CHICAGO - The thought would have been laughable a few years ago, when the Mets and Cubs were mired as doormats of the National League.
The conversation has changed.
"You're always curious, obviously, because you feel like you might be playing them in the playoffs," manager Joe Maddon said Monday night, before his Cubs knocked off the Mets, 4-3.
Consider the collection of talent on the field. The teams provided a study in contrasts, though both are rooted in power.
During batting practice, the Cubs' talented young core of Anthony Rizzo, Kris Bryant and Addison Russell took turns ripping liners all over the friendly confines.
The middle of their lineup featured Cuban sensation Jorge Soler and Starlin Castro, the three-time All-Star. The oldest of group, Rizzo, is just 25.
Theirs was a rebuilding built around lethal bats.
The Mets, by contrast, restored themselves with their arms. And this series will provide a showcase, with the Mets sending out Jacob deGrom, Noah Syndergaard and Matt Harvey on consecutive days.
In order, that's the reigning National League rookie of the year, one of the premier pitching prospects in all of baseball, and perhaps this decade's version of Doc Gooden and Tom Seaver.
"This is exactly what we've been building toward," Mets manager Terry Collins said. "These young, powerful arms that know how to pitch, its what every organization tries to do."
Last night, Round 1 went to the Cubs, a fate that became clear early on.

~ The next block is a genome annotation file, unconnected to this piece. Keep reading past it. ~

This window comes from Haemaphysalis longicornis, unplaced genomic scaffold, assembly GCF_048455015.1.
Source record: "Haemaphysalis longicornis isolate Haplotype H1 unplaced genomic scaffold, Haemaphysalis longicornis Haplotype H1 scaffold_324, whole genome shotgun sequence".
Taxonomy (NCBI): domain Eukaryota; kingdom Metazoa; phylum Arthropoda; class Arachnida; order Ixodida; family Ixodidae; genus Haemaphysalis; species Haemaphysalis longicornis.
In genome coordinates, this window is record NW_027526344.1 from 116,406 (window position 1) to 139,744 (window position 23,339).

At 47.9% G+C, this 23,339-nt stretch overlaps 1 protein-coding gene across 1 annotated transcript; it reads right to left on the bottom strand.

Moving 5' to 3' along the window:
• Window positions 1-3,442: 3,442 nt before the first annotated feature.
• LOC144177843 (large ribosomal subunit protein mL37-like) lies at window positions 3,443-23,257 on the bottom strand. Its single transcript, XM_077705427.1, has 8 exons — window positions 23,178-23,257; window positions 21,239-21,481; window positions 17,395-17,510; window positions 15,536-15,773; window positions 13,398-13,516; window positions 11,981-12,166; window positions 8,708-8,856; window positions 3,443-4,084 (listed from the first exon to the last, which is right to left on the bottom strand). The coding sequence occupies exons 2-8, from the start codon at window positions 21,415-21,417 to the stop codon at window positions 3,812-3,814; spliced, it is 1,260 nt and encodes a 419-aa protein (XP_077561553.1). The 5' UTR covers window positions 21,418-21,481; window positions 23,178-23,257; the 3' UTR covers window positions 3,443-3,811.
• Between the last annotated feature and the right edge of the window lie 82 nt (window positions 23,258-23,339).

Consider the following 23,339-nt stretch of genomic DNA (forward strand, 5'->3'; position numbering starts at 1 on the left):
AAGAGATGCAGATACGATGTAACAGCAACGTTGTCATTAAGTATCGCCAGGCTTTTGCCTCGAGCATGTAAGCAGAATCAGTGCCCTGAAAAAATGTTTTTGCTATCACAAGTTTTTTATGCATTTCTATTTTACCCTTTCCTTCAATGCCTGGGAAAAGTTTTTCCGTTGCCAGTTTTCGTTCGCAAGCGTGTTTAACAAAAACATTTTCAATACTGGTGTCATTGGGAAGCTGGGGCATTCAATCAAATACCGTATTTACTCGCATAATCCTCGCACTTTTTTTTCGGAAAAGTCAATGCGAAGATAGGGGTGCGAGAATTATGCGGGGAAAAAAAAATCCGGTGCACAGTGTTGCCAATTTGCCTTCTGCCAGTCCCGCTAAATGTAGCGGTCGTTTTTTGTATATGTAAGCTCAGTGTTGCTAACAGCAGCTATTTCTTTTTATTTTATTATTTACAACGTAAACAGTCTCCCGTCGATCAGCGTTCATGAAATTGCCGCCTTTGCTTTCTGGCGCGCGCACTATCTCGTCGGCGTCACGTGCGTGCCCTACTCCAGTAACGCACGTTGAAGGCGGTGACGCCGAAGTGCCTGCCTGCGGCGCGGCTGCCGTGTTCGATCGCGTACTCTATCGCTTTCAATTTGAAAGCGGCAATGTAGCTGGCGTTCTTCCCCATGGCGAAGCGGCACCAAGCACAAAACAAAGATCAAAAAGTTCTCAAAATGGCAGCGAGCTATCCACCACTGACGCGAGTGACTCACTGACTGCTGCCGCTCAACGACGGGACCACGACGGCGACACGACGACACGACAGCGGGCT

The typically unflappable deGrom spent much of his five innings looking flustered. He surrendered four runs, with three coming on back-to-back homers to Bryant and Rizzo in the first inning.
Last year, deGrom allowed seven homers in 140 1/3 innings. This year, he has given up six in his first 37 2/3.
Command proved to be deGrom's biggest issue. He walked four, a season high. Trouble began immediately when he plunked leadoff man Dexter Fowler on a pitch that ran inside.
Bryant made him pay, swatting a 94 mph fastball for a two-run homer that landed in the newly re-opened leftfield bleachers at the renovated Wrigley Field.
One pitch later, Rizzo pulled another wayward fastball into the wooden planks that will eventually become the new rightfield bleachers.
After deGrom walked Soler on a pitch that wasn't close, Murphy jogged out for a mound conference. The pitcher turned and let out a deep breath. It would indeed be a long night.
In the fourth, deGrom survived a bases-loaded jam, holding the damage to an RBI single by Russell. An inning later, he was done.
The Mets countered in the sixth with back-to-back homers off Cubs lefty Jon Lester, courtesy of Lucas Duda and Wilmer Flores. The blasts cut the deficit to one.
But the Mets didn't come any closer thanks to a dose of bad luck.
In the eighth, with Michael Cuddyer on first, Duda ripped a liner that would have been a double had it not been hit right at Rizzo. The Cubs first baseman snagged the drive and touched the bag for a double play.
In the ninth, Starlin Castro dived to rob Dilson Herrera of a single that would have put the tying run in scoring position.
For the sixth time in eight games, the Mets scored three runs or less.
On Tuesday night, the imposing Syndergaard makes his big-league debut after years of hype about his blazing fastball and a curveball that Collins once described as "the hook from hell."
On Wednesday, Harvey's start against this dangerous Cubs lineup will be broadcast on national television, a clash of power against power.
"I'm eager to see it," Maddon said. "Kudos to them for really turning their fate around."